In FIG. 5, a rotary embodiment of the bi-fluid actuator 122 is shown, wherein a pneumatic fluid container 124 is in the form of a first deformable tube, and a hydraulic fluid container 126 is in the form of a second deformable tube secured adjacent to the first deformable tube 124 in parallel circular alignment. Such “deformable tubes” are commonly referred to in the art as “peristaltic tubes”. Both the first and second deformable tubes 124, 126 are secured within a cylindrical housing 128. A first mechanical object 130 is in the form of a first pinch roller that pinches or deforms the pneumatic fluid container 124 against the housing 128, and a second mechanical object 132 is in the form of a second pinch roller that is secured to the first pinch roller 130, and that pinches or deforms the hydraulic fluid container 126 against the housing 128.

The first and second mechanical objects 130, 132 or pinch rollers 130, 132 are secured to an armature 134 that is dimensioned to rotate about a center of a circle defined by the first and second deformable tubes 124, 126 and housing 128. The armature 134 may be secured to a keyed shaft 153 which is secured to a rotatable bearing 157 to which a load carriage (not shown) or other mechanical structure that is to be rotated between specific positions at specific rates of travel may be secured. Housing cap 135 may be secured to the cylindrical housing 128. The first pinch roller or first mechanical object 130 deforms the pneumatic fluid container 124 to define a first pneumatic fluid chamber 136 and a second pneumatic fluid chamber 138 on an opposed side of the first pinch roller 130. The second pinch roller or second mechanical object 132 deforms the hydraulic fluid container 126 to define a first hydraulic fluid chamber 140 and a second hydraulic fluid chamber 142 on opposed sides of the second pinch roller 132.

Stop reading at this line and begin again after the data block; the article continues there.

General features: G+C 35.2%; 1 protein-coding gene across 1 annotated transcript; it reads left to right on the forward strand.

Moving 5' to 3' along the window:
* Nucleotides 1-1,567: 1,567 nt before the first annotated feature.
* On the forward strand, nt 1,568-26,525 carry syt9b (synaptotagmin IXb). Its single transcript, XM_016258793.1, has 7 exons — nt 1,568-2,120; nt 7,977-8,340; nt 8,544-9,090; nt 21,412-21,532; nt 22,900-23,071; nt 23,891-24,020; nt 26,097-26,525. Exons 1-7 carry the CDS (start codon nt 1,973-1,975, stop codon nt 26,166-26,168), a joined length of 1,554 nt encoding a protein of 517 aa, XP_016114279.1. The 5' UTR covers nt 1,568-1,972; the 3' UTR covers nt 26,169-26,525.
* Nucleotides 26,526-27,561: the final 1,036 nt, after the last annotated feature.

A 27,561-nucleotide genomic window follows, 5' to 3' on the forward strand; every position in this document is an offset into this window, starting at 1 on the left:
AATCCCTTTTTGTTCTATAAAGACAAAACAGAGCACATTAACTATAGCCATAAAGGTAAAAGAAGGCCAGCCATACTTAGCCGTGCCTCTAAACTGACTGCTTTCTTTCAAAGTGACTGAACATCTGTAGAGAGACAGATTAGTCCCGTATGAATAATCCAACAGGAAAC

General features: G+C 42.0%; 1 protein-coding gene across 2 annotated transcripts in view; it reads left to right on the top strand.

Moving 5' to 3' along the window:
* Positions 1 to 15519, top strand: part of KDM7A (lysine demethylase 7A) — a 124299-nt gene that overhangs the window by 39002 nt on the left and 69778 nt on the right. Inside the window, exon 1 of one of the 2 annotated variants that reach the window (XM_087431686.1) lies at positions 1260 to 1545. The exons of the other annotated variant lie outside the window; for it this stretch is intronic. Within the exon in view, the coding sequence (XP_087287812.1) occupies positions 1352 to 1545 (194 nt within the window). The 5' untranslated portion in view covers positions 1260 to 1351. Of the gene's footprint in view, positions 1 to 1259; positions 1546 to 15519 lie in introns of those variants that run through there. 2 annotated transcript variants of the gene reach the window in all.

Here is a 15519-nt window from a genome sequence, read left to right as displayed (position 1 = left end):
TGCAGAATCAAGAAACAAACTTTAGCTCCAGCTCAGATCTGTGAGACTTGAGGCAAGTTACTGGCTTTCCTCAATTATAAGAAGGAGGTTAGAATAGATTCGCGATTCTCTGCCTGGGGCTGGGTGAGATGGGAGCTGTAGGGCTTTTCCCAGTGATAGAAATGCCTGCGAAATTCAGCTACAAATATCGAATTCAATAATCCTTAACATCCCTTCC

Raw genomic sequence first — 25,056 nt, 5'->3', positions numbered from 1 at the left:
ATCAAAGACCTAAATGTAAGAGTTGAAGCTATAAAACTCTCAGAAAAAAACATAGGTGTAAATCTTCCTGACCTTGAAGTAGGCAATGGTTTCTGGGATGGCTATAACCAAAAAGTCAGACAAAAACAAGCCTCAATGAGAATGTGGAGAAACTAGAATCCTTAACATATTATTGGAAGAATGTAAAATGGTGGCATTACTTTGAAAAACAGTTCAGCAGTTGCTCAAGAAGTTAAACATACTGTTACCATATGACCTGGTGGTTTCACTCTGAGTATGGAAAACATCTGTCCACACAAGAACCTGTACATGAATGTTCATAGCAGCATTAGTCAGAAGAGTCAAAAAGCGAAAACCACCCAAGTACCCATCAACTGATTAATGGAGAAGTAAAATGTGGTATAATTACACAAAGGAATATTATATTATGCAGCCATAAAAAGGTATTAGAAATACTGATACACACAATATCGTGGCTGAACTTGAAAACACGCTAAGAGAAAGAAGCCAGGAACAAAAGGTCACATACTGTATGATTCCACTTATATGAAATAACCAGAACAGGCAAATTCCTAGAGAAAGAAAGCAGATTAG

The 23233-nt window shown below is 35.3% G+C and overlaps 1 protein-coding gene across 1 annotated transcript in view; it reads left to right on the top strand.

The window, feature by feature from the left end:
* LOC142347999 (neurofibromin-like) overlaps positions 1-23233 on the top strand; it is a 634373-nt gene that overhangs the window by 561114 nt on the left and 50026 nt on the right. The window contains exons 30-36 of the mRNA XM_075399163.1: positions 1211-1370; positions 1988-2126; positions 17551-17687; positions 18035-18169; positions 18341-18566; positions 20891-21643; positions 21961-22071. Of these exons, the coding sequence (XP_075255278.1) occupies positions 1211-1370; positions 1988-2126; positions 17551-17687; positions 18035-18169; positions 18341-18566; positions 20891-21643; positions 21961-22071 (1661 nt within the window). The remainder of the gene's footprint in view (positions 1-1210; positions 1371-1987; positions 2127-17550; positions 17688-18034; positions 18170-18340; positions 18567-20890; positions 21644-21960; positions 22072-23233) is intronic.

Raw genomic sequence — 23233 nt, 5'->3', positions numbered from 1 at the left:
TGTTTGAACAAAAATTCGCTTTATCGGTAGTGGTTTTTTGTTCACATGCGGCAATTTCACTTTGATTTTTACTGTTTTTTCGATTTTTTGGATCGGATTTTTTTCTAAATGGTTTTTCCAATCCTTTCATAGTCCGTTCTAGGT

A pneumatic fluid controller 144 is secured in fluid communication between the first and second pneumatic fluid chambers 136, 138 by way of pneumatic lines 137A, 137B that are secured to a junction header 139 that defines separate pneumatic passages to which the first and second pneumatic chambers 136, 138 are secured in fluid communication. A hydraulic fluid controller 146 is secured in fluid communication by way of hydraulic lines 141A, 141B between the controller 146 and the junction header 139 that also defines separate hydraulic passages secured in fluid communication with the first and second hydraulic fluid chambers 140, 142.

A positioning controller 148 may be secured or arranged properly in order to detect a rotational position of the bearing 157 or load carriage secured thereto between movement range limits 149A, 149B. The positioning controller 148 may communicate detected positioning information through a first information transfer mechanism 151A to the pneumatic fluid controller 144, and through a second information transfer mechanism 151B to the hydraulic controller 146. The positioning, pneumatic and hydraulic controllers 148, 144, 146 would work generally as described above to control position and rate of travel of the bearing 157. In the rotary embodiment of the bi-fluid actuator 122, the keyed axle shaft 153 would be dimensioned to mate with a keyed axle throughbore 155 defined within the armature 134 to be secured to the bearing 157 to rotationally secure the armature 134 to the bearing 157.

The action of the second mechanical object or second pinch roller 132 being impacted and moved by movement of the hydraulic fluid between the first and second hydraulic chambers 140, 142 is similar in structure to known peristaltic pumps well known in the art of pumping fluids through deformable tubes where it is important that the fluid remain untouched by mechanical objects such as pump impellers, as is common in human intravenous pumps, etc. However in the present rotary embodiment of the bi-fluid actuator 122, instead of moving the hydraulic fluid, the second mechanical object or second pinch roller 132 is being powered by the force of the compressed pneumatic fluid upon the linked first mechanical object or first pinch roller 130, and a rate of movement, direction of movement, and positioning of the linked first and second mechanical objects is being controlled by movement of the hydraulic fluid between the first and second hydraulic fluid chambers 136, 138, as controlled by the hydraulic fluid controller 146.